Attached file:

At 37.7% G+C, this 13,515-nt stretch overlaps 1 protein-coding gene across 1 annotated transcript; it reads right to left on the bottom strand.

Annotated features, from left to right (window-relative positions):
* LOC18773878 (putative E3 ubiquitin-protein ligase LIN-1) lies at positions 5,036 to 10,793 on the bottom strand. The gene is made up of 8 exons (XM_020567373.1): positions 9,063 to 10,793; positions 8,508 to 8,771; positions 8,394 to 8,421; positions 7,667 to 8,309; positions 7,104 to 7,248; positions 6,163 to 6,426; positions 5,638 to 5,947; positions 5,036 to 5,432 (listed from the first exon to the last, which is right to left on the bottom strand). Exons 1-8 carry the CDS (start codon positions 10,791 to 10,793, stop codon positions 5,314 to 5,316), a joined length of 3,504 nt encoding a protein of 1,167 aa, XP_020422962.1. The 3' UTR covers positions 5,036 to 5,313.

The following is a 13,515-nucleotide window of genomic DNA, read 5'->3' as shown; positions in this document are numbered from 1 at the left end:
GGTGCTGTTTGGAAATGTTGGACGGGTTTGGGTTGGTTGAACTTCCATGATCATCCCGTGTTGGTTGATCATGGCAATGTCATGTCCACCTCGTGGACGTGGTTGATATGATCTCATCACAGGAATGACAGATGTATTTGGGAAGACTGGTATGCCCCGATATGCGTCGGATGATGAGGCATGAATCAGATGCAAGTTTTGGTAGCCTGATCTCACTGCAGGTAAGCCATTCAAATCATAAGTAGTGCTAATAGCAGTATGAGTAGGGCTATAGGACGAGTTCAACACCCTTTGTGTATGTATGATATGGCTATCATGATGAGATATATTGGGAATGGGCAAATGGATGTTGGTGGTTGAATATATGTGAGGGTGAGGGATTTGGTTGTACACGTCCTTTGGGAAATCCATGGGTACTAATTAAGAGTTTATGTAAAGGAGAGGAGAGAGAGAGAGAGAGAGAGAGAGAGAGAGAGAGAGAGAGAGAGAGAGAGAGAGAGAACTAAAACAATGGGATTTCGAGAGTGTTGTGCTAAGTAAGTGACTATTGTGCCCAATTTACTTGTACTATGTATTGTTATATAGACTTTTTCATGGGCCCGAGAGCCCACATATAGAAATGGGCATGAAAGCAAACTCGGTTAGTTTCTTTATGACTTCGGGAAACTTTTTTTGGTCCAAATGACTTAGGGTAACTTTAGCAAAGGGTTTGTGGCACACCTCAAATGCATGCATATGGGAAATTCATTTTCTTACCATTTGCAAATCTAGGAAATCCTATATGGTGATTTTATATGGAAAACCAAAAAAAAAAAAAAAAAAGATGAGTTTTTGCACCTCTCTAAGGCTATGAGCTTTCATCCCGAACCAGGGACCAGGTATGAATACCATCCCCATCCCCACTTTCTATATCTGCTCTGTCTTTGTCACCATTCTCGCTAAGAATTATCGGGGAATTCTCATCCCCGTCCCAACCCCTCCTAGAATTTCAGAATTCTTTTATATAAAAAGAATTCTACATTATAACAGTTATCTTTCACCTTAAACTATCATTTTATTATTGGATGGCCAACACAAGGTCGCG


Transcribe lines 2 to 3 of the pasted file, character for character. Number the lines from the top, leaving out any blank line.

Annotated features, from left to right (window-relative positions):
* LOC18773878 (putative E3 ubiquitin-protein ligase LIN-1) lies at positions 5,036 to 10,793 on the bottom strand. The gene is made up of 8 exons (XM_020567373.1): positions 9,063 to 10,793; positions 8,508 to 8,771; positions 8,394 to 8,421; positions 7,667 to 8,309; positions 7,104 to 7,248; positions 6,163 to 6,426; positions 5,638 to 5,947; positions 5,036 to 5,432 (listed from the first exon to the last, which is right to left on the bottom strand). Exons 1-8 carry the CDS (start codon positions 10,791 to 10,793, stop codon positions 5,314 to 5,316), a joined length of 3,504 nt encoding a protein of 1,167 aa, XP_020422962.1. The 3' UTR covers positions 5,036 to 5,313.